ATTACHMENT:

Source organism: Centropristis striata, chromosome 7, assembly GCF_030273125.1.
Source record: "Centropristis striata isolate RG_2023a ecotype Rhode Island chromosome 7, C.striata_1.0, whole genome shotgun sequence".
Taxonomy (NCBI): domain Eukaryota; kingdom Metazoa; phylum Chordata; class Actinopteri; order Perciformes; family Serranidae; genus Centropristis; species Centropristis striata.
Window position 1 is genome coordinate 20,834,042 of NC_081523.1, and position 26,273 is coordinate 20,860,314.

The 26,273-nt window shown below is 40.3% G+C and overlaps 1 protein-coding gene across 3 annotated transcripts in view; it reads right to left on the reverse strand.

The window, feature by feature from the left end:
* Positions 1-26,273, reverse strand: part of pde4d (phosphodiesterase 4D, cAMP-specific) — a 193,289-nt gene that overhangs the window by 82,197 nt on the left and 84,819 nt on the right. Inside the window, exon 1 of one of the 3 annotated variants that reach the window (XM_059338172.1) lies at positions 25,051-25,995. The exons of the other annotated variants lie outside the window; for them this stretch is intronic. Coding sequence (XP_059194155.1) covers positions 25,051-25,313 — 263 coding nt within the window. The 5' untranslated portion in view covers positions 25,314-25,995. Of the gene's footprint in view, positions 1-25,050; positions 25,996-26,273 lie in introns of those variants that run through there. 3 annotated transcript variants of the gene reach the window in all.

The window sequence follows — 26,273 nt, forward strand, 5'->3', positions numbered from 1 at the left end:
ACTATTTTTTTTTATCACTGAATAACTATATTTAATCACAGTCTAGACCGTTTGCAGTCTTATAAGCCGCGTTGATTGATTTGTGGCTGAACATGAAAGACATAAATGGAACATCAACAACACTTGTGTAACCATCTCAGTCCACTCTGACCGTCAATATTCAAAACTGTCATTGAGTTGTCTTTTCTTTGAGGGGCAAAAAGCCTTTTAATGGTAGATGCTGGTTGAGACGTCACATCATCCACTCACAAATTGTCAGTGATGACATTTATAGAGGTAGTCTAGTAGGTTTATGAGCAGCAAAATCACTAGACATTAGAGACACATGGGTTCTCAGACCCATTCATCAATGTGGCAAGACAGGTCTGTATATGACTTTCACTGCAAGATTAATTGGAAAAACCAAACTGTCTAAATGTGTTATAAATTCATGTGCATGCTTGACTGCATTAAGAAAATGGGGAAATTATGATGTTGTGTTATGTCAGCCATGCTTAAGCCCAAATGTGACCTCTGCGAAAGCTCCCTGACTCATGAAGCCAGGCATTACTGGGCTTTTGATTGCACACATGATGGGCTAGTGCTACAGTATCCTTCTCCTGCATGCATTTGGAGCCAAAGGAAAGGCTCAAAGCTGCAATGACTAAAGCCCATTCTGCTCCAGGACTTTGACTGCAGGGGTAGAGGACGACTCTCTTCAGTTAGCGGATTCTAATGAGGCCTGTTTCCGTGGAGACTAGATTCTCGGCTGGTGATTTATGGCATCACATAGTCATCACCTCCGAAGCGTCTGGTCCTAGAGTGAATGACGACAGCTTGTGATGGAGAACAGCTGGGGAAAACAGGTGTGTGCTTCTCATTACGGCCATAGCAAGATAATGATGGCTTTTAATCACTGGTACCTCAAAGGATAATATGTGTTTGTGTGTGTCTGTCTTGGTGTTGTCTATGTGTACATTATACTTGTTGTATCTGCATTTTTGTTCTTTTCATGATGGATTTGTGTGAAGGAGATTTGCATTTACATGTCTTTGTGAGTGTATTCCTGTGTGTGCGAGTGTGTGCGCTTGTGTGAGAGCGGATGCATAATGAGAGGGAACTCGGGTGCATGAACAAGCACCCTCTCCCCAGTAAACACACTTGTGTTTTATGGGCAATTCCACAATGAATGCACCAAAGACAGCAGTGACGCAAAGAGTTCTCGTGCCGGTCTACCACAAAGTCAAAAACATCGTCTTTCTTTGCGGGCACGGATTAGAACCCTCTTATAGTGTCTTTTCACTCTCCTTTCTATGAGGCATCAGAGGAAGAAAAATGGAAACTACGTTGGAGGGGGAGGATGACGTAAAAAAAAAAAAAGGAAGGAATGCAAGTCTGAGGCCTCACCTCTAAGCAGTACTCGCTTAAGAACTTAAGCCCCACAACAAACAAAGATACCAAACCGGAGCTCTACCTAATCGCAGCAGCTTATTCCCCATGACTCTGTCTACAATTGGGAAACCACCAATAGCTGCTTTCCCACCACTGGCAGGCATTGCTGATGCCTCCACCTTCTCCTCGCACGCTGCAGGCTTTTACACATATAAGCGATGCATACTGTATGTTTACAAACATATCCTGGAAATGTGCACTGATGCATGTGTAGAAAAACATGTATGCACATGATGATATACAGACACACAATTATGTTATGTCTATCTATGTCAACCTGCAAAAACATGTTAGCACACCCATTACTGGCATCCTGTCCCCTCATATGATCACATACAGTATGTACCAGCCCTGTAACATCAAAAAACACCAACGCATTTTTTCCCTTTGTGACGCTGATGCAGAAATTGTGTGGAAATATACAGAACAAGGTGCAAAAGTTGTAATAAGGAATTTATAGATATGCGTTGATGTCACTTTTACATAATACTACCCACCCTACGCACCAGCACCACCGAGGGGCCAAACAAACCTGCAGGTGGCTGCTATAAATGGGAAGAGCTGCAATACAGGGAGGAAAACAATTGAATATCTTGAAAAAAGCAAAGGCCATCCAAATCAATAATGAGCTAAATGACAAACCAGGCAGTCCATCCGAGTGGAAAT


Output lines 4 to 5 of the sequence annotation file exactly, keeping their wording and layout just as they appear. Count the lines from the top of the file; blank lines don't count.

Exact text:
Window position 1 is genome coordinate 20,834,042 of NC_081523.1, and position 26,273 is coordinate 20,860,314.

The 26,273-nt window shown below is 40.3% G+C and overlaps 1 protein-coding gene across 3 annotated transcripts in view; it reads right to left on the reverse strand.